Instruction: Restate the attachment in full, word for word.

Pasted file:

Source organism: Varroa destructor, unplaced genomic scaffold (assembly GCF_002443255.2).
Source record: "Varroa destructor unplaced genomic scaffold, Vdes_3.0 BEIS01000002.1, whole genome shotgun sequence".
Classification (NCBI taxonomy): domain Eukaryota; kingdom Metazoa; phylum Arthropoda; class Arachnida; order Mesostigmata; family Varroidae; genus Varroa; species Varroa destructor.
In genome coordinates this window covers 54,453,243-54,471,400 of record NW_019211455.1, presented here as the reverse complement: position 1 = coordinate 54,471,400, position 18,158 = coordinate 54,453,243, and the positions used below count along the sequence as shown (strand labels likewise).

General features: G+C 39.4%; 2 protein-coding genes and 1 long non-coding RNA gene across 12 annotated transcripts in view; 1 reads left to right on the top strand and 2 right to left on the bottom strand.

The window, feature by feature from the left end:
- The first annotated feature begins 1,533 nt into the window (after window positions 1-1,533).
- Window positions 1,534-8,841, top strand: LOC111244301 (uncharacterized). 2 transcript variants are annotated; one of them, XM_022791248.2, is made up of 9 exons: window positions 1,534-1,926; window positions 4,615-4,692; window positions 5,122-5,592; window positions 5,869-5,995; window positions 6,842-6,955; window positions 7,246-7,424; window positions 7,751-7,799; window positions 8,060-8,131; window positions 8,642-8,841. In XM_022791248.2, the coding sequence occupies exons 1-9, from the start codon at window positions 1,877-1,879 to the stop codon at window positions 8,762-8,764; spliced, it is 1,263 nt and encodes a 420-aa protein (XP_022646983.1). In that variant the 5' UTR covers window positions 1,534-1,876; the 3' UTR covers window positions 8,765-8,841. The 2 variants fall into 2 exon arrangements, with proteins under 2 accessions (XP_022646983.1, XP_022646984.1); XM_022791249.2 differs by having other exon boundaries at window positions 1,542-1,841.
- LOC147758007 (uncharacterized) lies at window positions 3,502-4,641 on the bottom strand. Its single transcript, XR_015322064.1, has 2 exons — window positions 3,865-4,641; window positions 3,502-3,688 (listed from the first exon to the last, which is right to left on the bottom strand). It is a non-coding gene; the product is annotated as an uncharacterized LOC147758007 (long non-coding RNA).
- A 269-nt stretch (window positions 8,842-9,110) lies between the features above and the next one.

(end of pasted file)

Source organism: Varroa destructor, unplaced genomic scaffold (assembly GCF_002443255.2).
Source record: "Varroa destructor unplaced genomic scaffold, Vdes_3.0 BEIS01000002.1, whole genome shotgun sequence".
Classification (NCBI taxonomy): domain Eukaryota; kingdom Metazoa; phylum Arthropoda; class Arachnida; order Mesostigmata; family Varroidae; genus Varroa; species Varroa destructor.
In genome coordinates this window covers 54,453,243-54,471,400 of record NW_019211455.1, presented here as the reverse complement: position 1 = coordinate 54,471,400, position 18,158 = coordinate 54,453,243, and the positions used below count along the sequence as shown (strand labels likewise).

General features: G+C 39.4%; 2 protein-coding genes and 1 long non-coding RNA gene across 12 annotated transcripts in view; 1 reads left to right on the top strand and 2 right to left on the bottom strand.

The window, feature by feature from the left end:
- The first annotated feature begins 1,533 nt into the window (after window positions 1-1,533).
- Window positions 1,534-8,841, top strand: LOC111244301 (uncharacterized). 2 transcript variants are annotated; one of them, XM_022791248.2, is made up of 9 exons: window positions 1,534-1,926; window positions 4,615-4,692; window positions 5,122-5,592; window positions 5,869-5,995; window positions 6,842-6,955; window positions 7,246-7,424; window positions 7,751-7,799; window positions 8,060-8,131; window positions 8,642-8,841. In XM_022791248.2, the coding sequence occupies exons 1-9, from the start codon at window positions 1,877-1,879 to the stop codon at window positions 8,762-8,764; spliced, it is 1,263 nt and encodes a 420-aa protein (XP_022646983.1). In that variant the 5' UTR covers window positions 1,534-1,876; the 3' UTR covers window positions 8,765-8,841. The 2 variants fall into 2 exon arrangements, with proteins under 2 accessions (XP_022646983.1, XP_022646984.1); XM_022791249.2 differs by having other exon boundaries at window positions 1,542-1,841.
- LOC147758007 (uncharacterized) lies at window positions 3,502-4,641 on the bottom strand. Its single transcript, XR_015322064.1, has 2 exons — window positions 3,865-4,641; window positions 3,502-3,688 (listed from the first exon to the last, which is right to left on the bottom strand). It is a non-coding gene; the product is annotated as an uncharacterized LOC147758007 (long non-coding RNA).
- A 269-nt stretch (window positions 8,842-9,110) lies between the features above and the next one.